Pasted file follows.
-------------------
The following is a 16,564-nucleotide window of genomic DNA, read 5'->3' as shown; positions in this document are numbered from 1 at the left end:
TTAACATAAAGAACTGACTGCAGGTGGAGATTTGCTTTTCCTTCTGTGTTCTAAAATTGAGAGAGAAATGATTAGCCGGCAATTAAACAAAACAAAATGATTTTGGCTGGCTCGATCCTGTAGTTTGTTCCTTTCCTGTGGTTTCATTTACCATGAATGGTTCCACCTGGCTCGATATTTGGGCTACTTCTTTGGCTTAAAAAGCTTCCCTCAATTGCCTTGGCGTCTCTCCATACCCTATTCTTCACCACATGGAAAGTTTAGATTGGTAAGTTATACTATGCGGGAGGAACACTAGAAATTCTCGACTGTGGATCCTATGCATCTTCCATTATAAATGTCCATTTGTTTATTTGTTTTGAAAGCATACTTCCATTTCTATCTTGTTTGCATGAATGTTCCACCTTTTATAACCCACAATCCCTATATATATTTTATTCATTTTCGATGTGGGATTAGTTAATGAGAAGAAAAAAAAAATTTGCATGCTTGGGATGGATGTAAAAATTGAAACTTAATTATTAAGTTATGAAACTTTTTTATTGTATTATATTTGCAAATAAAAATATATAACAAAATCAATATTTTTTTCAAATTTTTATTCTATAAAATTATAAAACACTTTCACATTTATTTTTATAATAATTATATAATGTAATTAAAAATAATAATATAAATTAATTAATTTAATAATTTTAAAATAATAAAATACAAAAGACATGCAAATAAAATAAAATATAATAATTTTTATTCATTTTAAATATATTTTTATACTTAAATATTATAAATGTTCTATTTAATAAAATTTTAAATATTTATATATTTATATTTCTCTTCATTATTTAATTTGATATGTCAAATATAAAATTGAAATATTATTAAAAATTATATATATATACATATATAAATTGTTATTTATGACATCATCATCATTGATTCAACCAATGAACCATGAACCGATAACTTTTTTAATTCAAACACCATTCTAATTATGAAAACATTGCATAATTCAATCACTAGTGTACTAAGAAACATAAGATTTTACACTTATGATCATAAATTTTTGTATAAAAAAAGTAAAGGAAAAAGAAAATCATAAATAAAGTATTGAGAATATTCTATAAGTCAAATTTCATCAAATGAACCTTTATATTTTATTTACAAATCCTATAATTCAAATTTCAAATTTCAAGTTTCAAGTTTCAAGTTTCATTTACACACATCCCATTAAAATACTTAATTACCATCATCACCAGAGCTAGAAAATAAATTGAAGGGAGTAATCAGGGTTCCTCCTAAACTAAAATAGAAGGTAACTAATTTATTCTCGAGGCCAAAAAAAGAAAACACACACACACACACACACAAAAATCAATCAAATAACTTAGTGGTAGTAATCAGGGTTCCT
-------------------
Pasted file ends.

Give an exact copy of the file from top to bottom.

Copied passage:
The following is a 16,564-nucleotide window of genomic DNA, read 5'->3' as shown; positions in this document are numbered from 1 at the left end:
TTAACATAAAGAACTGACTGCAGGTGGAGATTTGCTTTTCCTTCTGTGTTCTAAAATTGAGAGAGAAATGATTAGCCGGCAATTAAACAAAACAAAATGATTTTGGCTGGCTCGATCCTGTAGTTTGTTCCTTTCCTGTGGTTTCATTTACCATGAATGGTTCCACCTGGCTCGATATTTGGGCTACTTCTTTGGCTTAAAAAGCTTCCCTCAATTGCCTTGGCGTCTCTCCATACCCTATTCTTCACCACATGGAAAGTTTAGATTGGTAAGTTATACTATGCGGGAGGAACACTAGAAATTCTCGACTGTGGATCCTATGCATCTTCCATTATAAATGTCCATTTGTTTATTTGTTTTGAAAGCATACTTCCATTTCTATCTTGTTTGCATGAATGTTCCACCTTTTATAACCCACAATCCCTATATATATTTTATTCATTTTCGATGTGGGATTAGTTAATGAGAAGAAAAAAAAAATTTGCATGCTTGGGATGGATGTAAAAATTGAAACTTAATTATTAAGTTATGAAACTTTTTTATTGTATTATATTTGCAAATAAAAATATATAACAAAATCAATATTTTTTTCAAATTTTTATTCTATAAAATTATAAAACACTTTCACATTTATTTTTATAATAATTATATAATGTAATTAAAAATAATAATATAAATTAATTAATTTAATAATTTTAAAATAATAAAATACAAAAGACATGCAAATAAAATAAAATATAATAATTTTTATTCATTTTAAATATATTTTTATACTTAAATATTATAAATGTTCTATTTAATAAAATTTTAAATATTTATATATTTATATTTCTCTTCATTATTTAATTTGATATGTCAAATATAAAATTGAAATATTATTAAAAATTATATATATATACATATATAAATTGTTATTTATGACATCATCATCATTGATTCAACCAATGAACCATGAACCGATAACTTTTTTAATTCAAACACCATTCTAATTATGAAAACATTGCATAATTCAATCACTAGTGTACTAAGAAACATAAGATTTTACACTTATGATCATAAATTTTTGTATAAAAAAAGTAAAGGAAAAAGAAAATCATAAATAAAGTATTGAGAATATTCTATAAGTCAAATTTCATCAAATGAACCTTTATATTTTATTTACAAATCCTATAATTCAAATTTCAAATTTCAAGTTTCAAGTTTCAAGTTTCATTTACACACATCCCATTAAAATACTTAATTACCATCATCACCAGAGCTAGAAAATAAATTGAAGGGAGTAATCAGGGTTCCTCCTAAACTAAAATAGAAGGTAACTAATTTATTCTCGAGGCCAAAAAAAGAAAACACACACACACACACACACAAAAATCAATCAAATAACTTAGTGGTAGTAATCAGGGTTCCT